A startup founder’s time is the most valuable thing he or she has, and unfortunately, it is also the most wasted resource in early-stage startups.
When you’re striving to provide an innovative product or service, you need to make sure your time in doing so is well spent. So today I bring you five areas on which to focus your efforts when innovating, and the tools to set you on the right path.
Within your startup
Select, motivate and retain key employees
Having the right people by your side when building a startup is a huge factor in startup success, but it’s often overlooked in the startup community.
Think of how your company can affect, improve and escalate your employee in the hierarchy of needs. Especially when you are a manager, you need to understand this in order to lead your team towards the next step in their careers and your company’s trajectory.
Organize future development
A startup is run like a research and development team since you are always looking for the next project. Always have one project roadmap ready, besides the one you are already in. This shows both clients and investors that you have an eye on the future, without disregarding your present responsibilities, and it doesn’t overwhelm you or your employees with overplanning.
You don’t need a portfolio.
Portfolios are for large corporations that need to keep track of multiple things at once. Your job as a startup is much more focused, hence the roadmap.
For example: An e-learning startup can have, as their next service, structuring people’s courses or helping people speak in front of a camera. You can have different project ideas that are worth investing in, but as a startup, you need to choose one to focus on.
If you’re not sure what comes next, it’s always a good idea to take a look at existing clients and their suggestions. You’ll often find that in app store reviews already-paying customers might suggest a feature with the promise of paying extra.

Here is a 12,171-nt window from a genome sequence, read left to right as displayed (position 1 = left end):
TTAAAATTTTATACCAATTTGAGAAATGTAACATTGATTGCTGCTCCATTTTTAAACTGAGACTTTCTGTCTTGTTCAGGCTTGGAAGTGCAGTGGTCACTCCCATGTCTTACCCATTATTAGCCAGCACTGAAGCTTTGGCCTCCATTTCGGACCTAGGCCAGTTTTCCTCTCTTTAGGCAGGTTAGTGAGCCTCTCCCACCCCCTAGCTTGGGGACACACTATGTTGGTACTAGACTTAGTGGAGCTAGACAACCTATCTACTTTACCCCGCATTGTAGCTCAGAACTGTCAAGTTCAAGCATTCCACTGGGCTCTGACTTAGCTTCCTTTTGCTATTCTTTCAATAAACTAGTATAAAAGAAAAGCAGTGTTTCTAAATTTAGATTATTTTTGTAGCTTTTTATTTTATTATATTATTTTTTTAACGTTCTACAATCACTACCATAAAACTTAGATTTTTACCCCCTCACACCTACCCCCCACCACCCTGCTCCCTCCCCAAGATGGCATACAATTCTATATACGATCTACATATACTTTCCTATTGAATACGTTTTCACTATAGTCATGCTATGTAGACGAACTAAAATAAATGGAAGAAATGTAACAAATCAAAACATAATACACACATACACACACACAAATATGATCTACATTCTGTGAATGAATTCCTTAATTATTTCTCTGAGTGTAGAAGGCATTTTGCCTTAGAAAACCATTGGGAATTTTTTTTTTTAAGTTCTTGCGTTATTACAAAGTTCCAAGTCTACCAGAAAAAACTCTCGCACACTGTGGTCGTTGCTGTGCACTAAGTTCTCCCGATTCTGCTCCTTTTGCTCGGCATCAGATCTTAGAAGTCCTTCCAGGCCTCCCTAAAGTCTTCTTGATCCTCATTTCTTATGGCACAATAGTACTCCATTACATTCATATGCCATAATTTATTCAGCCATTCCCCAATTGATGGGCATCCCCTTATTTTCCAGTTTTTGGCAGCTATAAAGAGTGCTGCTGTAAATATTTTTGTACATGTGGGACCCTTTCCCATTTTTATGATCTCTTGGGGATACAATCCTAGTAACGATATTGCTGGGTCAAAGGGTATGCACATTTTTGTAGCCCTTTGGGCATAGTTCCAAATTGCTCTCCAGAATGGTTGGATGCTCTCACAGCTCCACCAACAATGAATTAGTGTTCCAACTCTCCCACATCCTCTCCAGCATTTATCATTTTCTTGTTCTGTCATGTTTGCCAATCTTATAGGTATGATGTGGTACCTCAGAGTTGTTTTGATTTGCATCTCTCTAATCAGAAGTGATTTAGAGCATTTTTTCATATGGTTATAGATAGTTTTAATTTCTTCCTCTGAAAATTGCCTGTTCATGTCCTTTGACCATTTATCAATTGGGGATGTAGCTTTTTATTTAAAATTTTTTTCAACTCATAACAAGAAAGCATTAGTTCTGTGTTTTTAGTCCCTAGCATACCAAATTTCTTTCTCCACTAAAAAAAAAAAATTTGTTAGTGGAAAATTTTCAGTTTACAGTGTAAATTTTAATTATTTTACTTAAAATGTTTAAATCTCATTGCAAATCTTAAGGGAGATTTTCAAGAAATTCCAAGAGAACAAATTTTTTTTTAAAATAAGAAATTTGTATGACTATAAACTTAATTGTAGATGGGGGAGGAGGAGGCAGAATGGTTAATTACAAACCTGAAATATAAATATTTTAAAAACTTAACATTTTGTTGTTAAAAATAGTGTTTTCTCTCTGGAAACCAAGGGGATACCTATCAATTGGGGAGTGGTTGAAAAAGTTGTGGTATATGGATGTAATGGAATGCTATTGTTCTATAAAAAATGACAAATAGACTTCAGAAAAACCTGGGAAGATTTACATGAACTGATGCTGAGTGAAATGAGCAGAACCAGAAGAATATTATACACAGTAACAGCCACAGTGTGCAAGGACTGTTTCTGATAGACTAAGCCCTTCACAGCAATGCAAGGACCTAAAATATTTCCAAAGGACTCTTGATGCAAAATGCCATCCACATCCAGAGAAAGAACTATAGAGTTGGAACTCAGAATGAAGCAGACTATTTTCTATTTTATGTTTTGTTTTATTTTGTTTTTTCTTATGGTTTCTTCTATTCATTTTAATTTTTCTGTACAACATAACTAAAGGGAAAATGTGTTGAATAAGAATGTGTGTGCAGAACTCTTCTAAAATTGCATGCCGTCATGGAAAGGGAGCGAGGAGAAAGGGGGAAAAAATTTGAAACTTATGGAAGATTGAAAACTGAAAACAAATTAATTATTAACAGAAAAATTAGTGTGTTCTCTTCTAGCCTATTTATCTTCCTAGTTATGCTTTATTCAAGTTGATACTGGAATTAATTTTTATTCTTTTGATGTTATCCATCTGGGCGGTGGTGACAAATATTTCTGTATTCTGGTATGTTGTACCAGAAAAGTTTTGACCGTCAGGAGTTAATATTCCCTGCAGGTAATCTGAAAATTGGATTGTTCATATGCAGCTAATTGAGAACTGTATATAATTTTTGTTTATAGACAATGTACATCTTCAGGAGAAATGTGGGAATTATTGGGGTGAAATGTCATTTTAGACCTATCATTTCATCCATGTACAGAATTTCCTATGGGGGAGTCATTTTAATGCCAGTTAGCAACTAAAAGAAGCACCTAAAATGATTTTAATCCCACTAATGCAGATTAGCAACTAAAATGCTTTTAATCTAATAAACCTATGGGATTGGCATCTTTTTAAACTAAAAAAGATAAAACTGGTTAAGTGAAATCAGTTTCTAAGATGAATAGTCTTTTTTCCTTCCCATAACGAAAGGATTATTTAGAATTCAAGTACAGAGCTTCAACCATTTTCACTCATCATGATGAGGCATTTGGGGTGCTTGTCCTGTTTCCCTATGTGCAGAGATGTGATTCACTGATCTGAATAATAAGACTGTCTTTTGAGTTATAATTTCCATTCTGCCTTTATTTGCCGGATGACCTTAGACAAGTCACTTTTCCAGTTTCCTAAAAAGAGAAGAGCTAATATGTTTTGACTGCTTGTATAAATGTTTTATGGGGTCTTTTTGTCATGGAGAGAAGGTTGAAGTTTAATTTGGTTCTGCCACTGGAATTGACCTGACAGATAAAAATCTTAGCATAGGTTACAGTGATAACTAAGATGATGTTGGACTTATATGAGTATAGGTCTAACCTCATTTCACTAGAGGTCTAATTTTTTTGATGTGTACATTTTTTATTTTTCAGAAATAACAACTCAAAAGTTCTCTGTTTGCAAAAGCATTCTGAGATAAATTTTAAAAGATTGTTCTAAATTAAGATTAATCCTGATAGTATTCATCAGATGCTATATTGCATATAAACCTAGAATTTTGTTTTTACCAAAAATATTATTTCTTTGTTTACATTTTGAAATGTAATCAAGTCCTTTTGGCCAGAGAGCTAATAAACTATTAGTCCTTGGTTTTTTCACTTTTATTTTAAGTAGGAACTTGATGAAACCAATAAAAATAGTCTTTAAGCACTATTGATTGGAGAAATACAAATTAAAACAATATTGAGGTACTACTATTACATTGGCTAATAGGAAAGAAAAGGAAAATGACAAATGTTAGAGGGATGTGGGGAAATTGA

With your investors
Getting the right investors for innovation
Their EBITDA expectations
How do you know if your investors are in it for a quick buck, or if they really want to be a part of your company’s innovation? The expectations of your investors for your EBITDA can speak volumes.
If the investors want to have a growth percentage within the next year, they are definitely in it for short-term benefits. If they want to increase the market share by 20% to 30% in the next 10 years, that’s a real opportunity for innovation.
With your clients
Building a client base and having realistic profit expectations
Technology Adoption Life Cycle (Moore’s curve)
When the iPod came out, people said it was just another MP3 player, nothing more. But Apple ended up changing and rethinking the way people interact with technology. That disbelief in your company and your solution is “Moore’s Chasm.” A lot of startups get swallowed up by it. But once you get over that chasm, you start making money with the early adopters and early majority.
Proof of concept (POC)
Once you validate your theory and your product in the initial stages of your startup, you have proven your idea works and the target is reached, go ahead and move on to the POC. You need to continuously feed your idea with the contributions of your team members, and prove to your clients that you can do what you promised. Go to a bigger market, set new targets, start the process of internationalization.
Innovation is a process. It doesn’t happen right away like what some would think. Having a great idea doesn’t mean it’s going to get the attention or funding it deserves. So to get an idea, develop it into a POC; to improve it, build your first product or service; and then scale, scale, scale.
That’s the process of innovation. It requires good people and skills, passion, planning, collaboration, determination, and lots of research, among other things.
The fact that you’re here reading up on it, already is a good sign. So, go out there and innovate! If you need some help, check out my video advice series AskMyCTO, my courses, or even join my one-year CTO program.